‘I heard they just moved my grandmother to a nursing home.
And I be acting like I don’t know how to work a phone.
But hit redial you see that I just called, some chick I met at the mall,
that I barley know at all and..
Plus this woman that I messed with unprotected
Texting saying that she wish she would’ve kept it.
The one that I’m laying next to just looked over and read it.
Man I couldn’t tell you where the fuck my head is, I’m holding on by a thread it’s..
Like I’m high right now, the guy right now, and you can tell by looking in my eyes right now.
That nothing really comes as a surprise right now,
’cause we just having the time of our lives right now.

Even though his lyrics are no masterpieces he always delivers a sincere attitude which is refreshing, and with beats that almost always deliver the groundwork is made in songs like Miss Me, where Drake and Lil Wayne battle it out in five minute banger that manages to both be party and romantic longing in one. In Shut It Down Drake and The Dream goes on some serious RNB style ‘I love woman praising’ and I buy it all, even the overblown chorus.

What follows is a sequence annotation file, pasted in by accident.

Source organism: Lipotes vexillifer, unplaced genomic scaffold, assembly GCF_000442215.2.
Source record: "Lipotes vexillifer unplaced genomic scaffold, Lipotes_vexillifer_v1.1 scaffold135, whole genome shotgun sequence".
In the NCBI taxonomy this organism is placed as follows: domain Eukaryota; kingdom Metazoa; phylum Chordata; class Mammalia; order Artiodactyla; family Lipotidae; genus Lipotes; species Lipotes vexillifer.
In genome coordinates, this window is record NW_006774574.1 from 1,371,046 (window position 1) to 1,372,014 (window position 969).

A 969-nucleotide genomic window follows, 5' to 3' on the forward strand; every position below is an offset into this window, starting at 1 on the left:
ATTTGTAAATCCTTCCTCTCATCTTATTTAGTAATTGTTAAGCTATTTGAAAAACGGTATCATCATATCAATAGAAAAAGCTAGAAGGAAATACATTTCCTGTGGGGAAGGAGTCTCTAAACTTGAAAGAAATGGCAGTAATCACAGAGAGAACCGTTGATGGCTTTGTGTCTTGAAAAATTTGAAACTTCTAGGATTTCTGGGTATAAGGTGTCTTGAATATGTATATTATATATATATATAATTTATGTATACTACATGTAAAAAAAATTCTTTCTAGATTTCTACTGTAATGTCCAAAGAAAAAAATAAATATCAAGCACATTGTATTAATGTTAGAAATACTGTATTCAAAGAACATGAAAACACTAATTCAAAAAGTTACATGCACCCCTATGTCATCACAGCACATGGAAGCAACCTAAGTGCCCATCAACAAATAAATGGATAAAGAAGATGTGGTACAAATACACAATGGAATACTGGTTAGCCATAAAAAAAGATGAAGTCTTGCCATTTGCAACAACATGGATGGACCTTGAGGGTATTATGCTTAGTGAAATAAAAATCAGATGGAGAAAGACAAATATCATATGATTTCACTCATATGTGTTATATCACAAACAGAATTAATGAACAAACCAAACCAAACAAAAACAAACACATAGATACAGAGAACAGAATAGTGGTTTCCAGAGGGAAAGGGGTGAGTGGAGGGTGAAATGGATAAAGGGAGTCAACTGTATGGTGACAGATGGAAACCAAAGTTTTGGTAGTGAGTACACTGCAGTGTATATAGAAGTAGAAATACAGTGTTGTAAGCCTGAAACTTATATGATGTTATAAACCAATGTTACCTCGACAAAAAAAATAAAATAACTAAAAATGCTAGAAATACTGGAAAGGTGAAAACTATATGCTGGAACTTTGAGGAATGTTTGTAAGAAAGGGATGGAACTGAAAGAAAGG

In Over he goes grand with marching drums and strings as he if is the new Kanye West while Kareoke shows of his smooth voice as he worries about a girlfriend he has lost. Drake gets away with everything on Thank Me Later and his blend of pop, rnb and rap has not been done this brilliantly since Justin Timberlakes’ 2006 masterpiece FutureSex/ Lovesounds.

Other impossibly amazing rap musicians included Black Milk (Black and Brown with the early Amsterdam reference and relentless tempo an outstanding example), Jay Electronica (who I wrote about in this remembering Spain post) and J. Cole who is signed to Jay-Z’s label (where Jay Electronica is also present) and who has made the best songs about morning sex ever together with Drake.